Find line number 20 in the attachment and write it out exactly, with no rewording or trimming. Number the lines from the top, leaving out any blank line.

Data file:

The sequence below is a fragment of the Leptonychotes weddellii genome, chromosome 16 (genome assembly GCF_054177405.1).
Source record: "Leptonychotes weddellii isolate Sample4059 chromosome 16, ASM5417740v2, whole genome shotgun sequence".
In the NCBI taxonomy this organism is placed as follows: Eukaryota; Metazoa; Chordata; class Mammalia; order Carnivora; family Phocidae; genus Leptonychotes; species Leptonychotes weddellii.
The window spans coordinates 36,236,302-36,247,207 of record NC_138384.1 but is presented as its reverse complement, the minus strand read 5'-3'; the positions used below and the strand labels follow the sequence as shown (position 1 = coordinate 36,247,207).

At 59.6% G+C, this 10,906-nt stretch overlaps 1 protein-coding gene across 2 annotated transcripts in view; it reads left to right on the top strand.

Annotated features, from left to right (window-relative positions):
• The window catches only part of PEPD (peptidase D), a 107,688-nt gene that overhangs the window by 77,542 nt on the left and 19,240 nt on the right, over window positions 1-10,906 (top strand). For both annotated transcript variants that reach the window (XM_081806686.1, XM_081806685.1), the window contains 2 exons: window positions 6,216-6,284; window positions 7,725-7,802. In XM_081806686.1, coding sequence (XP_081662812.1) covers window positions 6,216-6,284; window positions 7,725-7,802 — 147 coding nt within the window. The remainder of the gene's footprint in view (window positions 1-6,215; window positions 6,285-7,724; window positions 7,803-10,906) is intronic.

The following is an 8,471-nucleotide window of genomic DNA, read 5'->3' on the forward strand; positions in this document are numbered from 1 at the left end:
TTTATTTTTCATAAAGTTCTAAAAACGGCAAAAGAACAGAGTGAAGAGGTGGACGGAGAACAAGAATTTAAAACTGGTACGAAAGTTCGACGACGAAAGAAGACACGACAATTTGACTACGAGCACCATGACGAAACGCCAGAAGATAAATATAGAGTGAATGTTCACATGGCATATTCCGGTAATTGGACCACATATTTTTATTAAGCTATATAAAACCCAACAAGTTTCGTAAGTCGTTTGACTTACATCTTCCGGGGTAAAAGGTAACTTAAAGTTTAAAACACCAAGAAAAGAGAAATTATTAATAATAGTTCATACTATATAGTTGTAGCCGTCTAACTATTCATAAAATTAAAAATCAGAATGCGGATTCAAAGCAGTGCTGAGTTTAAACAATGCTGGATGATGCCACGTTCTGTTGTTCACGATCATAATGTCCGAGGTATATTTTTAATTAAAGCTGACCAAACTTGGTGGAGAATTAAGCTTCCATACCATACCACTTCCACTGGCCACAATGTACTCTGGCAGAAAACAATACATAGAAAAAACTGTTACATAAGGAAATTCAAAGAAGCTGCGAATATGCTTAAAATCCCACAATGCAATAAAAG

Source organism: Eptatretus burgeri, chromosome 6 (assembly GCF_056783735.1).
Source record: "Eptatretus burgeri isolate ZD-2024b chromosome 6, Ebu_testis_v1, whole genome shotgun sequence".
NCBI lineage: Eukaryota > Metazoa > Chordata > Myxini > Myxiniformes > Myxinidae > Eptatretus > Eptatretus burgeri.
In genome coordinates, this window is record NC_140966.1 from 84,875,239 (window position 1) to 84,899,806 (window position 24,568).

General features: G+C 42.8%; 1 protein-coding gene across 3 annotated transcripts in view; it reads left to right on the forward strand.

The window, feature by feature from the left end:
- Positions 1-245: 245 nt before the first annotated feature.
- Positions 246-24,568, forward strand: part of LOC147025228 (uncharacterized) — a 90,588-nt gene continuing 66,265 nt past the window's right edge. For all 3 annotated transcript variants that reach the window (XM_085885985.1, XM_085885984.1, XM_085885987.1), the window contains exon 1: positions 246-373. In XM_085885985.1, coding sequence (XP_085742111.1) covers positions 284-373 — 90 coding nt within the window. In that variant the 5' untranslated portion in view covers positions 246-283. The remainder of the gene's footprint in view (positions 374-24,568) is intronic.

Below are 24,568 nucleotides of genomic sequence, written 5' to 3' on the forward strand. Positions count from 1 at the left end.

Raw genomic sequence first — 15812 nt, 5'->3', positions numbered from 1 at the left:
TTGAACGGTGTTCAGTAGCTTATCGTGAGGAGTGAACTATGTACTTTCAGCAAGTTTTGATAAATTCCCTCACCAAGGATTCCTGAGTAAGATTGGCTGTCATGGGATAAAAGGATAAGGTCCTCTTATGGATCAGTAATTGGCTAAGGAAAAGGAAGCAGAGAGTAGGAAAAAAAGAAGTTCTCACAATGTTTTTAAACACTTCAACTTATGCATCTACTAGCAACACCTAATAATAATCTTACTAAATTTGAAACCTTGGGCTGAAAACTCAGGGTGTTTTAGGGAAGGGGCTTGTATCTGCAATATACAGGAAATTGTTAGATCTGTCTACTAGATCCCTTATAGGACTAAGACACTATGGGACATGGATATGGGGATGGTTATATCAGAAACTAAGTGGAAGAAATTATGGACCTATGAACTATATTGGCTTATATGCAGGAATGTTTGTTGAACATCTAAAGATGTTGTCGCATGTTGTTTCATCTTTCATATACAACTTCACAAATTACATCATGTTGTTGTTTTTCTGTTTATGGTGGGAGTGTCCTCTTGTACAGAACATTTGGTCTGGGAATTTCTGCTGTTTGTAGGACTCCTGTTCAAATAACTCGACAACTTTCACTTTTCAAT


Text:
TTGAACGGTGTTCAGTAGCTTATCGTGAGGAGTGAACTATGTACTTTCAGCAAGTTTTGATAAATTCCCTCACCAAGGATTCCTGAGTAAGATTGGCTGTCATGGGATAAAAGGATAAGGTCCTCTTATGGATCAGTAATTGGCTAAGGAAAAGGAAGCAGAGAGTAGGAAAAAAAGAAGTTCTCACAATGTTTTTAAACACTTCAACTTATGCATCTACTAGCAACACCTAATAATAATCTTACTAAATTTGAAACCTTGGGCTGAAAACTCAGGGTGTTTTAGGGAAGGGGCTTGTATCTGCAATATACAGGAAATTGTTAGATCTGTCTACTAGATCCCTTATAGGACTAAGACACTATGGGACATGGATATGGGGATGGTTATATCAGAAACTAAGTGGAAGAAATTATGGACCTATGAACTATATTGGCTTATATGCAGGAATGTTTGTTGAACATCTAAAGATGTTGTCGCATGTTGTTTCATCTTTCATATACAACTTCACAAATTACATCATGTTGTTGTTTTTCTGTTTATGGTGGGAGTGTCCTCTTGTACAGAACATTTGGTCTGGGAATTTCTGCTGTTTGTAGGACTCCTGTTCAAATAACTCGACAACTTTCACTTTTCAAT